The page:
Graphite-Epoxy Motor

The Graphite-Epoxy Motor (GEM) is a family of solid rocket boosters developed in the late 1980s and used since 1990. GEM motors are manufactured with carbon-fibre-reinforced polymer casings and a fuel consisting of HTPB-bound ammonium perchlorate composite propellant. GEM is produced by Northrop Grumman Space Systems. GEM boosters are used on the Atlas V and were previously used on the Delta II, Delta III, and Delta IV launch vehicles. A new variant, the GEM 63XL, is slated to fly as part of the Vulcan Centaur launch vehicle no earlier than the 4th quarter of 2023.

The GEM 63 was developed by Orbital ATK as a low-cost drop-in replacement for the Aerojet Rocketdyne AJ-60A solid rocket booster used on the Atlas V. Its overall dimensions are very similar to that of the motor it replaces. The Atlas V first flew with the GEM 63 in 2020 on the NROL-101 launch. The booster offers higher performance at about half the cost of the AJ-60A boosters formerly used on the Atlas V.

The GEM 63XL, developed by Northrop Grumman, is an extended version of the GEM 63, about 73 inches (185 cm) longer than its predecessor. First fired in 2020, it will be used on the Vulcan launch vehicle beginning no earlier than 2023. Up to 6 of the boosters will be mounted on a single Vulcan core, depending on customer needs. A variant equipped with a thrust-vectoring nozzle, the GEM 63XLT, was under development for the cancelled OmegA launch vehicle.

The GEM 40 was a 40.4-inch-diameter (1,030 mm) solid rocket motor developed for the 7000-series Delta II launch vehicle beginning in 1987 by Hercules. Its first flight took place in 1990 on the USA-66 mission, when 9 boosters were used on a Delta II 7925 launcher. The use of composite materials allowed for casings lighter than the steel casings of the Castor 4 SRMs they replaced. The reduction in weight was used to extend the GEM 40 by 1,8 meter (6 feet) compared to the Castor 4 used on 6000-series Delta II. Delta II vehicles could be configured with three, four, or nine GEM 40 boosters. When using three or four boosters, all GEM 40s were ignited on the ground. On nine-booster Delta II, six were ignited on the ground; the remaining three were ignited in flight after burnout of the first six. A variant with a thrust-vectoring nozzle, the GEM 40VN, was developed for the Ground-based Midcourse Defence anti-ballistic missile program.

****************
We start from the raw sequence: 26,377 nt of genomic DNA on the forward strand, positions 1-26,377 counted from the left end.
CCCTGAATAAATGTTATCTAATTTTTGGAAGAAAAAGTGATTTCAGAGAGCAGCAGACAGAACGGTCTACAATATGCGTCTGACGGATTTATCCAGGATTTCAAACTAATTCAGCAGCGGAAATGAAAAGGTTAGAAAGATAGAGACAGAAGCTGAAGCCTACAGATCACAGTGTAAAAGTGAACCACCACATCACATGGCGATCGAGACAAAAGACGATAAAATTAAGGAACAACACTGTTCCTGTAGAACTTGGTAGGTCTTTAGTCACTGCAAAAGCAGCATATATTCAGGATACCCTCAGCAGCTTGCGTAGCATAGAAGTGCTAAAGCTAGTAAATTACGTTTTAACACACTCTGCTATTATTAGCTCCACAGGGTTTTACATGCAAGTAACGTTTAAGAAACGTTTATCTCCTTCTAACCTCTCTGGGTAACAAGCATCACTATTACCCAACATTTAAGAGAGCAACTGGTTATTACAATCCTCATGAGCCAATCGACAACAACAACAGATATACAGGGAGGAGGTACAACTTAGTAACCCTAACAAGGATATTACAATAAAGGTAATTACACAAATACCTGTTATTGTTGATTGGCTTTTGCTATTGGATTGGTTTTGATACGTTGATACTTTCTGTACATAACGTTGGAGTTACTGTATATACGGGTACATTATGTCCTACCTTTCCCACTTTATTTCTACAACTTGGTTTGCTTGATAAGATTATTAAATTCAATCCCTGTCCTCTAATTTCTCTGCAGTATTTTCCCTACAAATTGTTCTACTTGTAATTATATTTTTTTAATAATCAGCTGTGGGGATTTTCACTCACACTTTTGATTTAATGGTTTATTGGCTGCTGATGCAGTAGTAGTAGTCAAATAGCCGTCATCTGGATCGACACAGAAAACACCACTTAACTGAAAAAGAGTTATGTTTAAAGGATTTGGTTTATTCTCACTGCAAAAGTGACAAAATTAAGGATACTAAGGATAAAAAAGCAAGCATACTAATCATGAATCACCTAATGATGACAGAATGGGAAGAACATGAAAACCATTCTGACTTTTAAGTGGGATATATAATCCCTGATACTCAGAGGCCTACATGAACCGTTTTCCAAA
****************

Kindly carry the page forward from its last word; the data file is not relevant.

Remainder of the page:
On 5 August, 1995, an air-lit GEM 40 failed to separate from a Delta II 7925 carrying Koreasat 1. The excess mass of the booster resulted in the satellite reaching a lower orbit than intended. The satellite was able to correct for the error using on-board propellant.

On 17 January, 1997, a Delta II (Delta 241) exploded due to a catastrophic failure in a GEM 40. The failure triggered the launch vehicle’s self-destruct function 13 seconds after ignition. An Air Force investigation determined that the motor’s casing had been damaged prior to launch, causing the case to split open soon after ignition.

The GEM 46 was a 45.1-inch-diameter (1,150 mm) solid rocket motor originally developed for Delta III by Alliant Techsystems. This solid motor variant included thrust vector control (TVC) to help steer the vehicle. After the discontinuation of the Delta III, GEM 46 motors (without TVC) were used on the Delta II to create the Delta II Heavy, which could only be launched from a modified pad at Cape Canaveral Air Force Station, SLC-17B. Both Delta III and Delta II Heavy used nine GEM 46s, with six ignited on the ground and three air-lit.

On 27 August, 1998, the GEM 46 boosters on the first Delta III, carrying the Galaxy 10 satellite, depleted their hydraulic fluid used to control the thrust-vectoring nozzle. This was due to guidance issues with the rest of the rocket, which forced the solid rocket motors to make rapid adjustments to compensate, using up the supply of hydraulic fluid before burnout. The nozzles were then stuck in a position that turned the rocket over, triggering the vehicle’s self-destruct function 70 seconds after ignition.

The GEM 60 was a 60-inch-diameter (1,500 mm) solid motor used on the Delta IV family of launch vehicles, used with and without thrust vector control. Developed for the EELV program, its first flight was on 20 November 2002, boosting the first launch of the Delta IV. Delta IV Medium+ launchers were built with either two or four GEM 60. The added performance from the solid rocket motors allowed variants of the Delta IV Medium+ to accommodate a larger second stage. The motor was retired in 2019 after the final Delta IV Medium launch. Throughout its lifetime, 64 GEM 60 boosters were flown; there were no failures.

A GEM 46 motor prior to mating to a Delta II 7925H

Technicians prepare a GEM 46 booster

GEM 40 booster is towed to the integration facility

A Delta IV M+ (4,2) lifts off with 2 GEM 60 boosters

A Delta II 7920H ignites 9 GEM 46 boosters

An Atlas V 541 lifts off with 4 GEM 63 boosters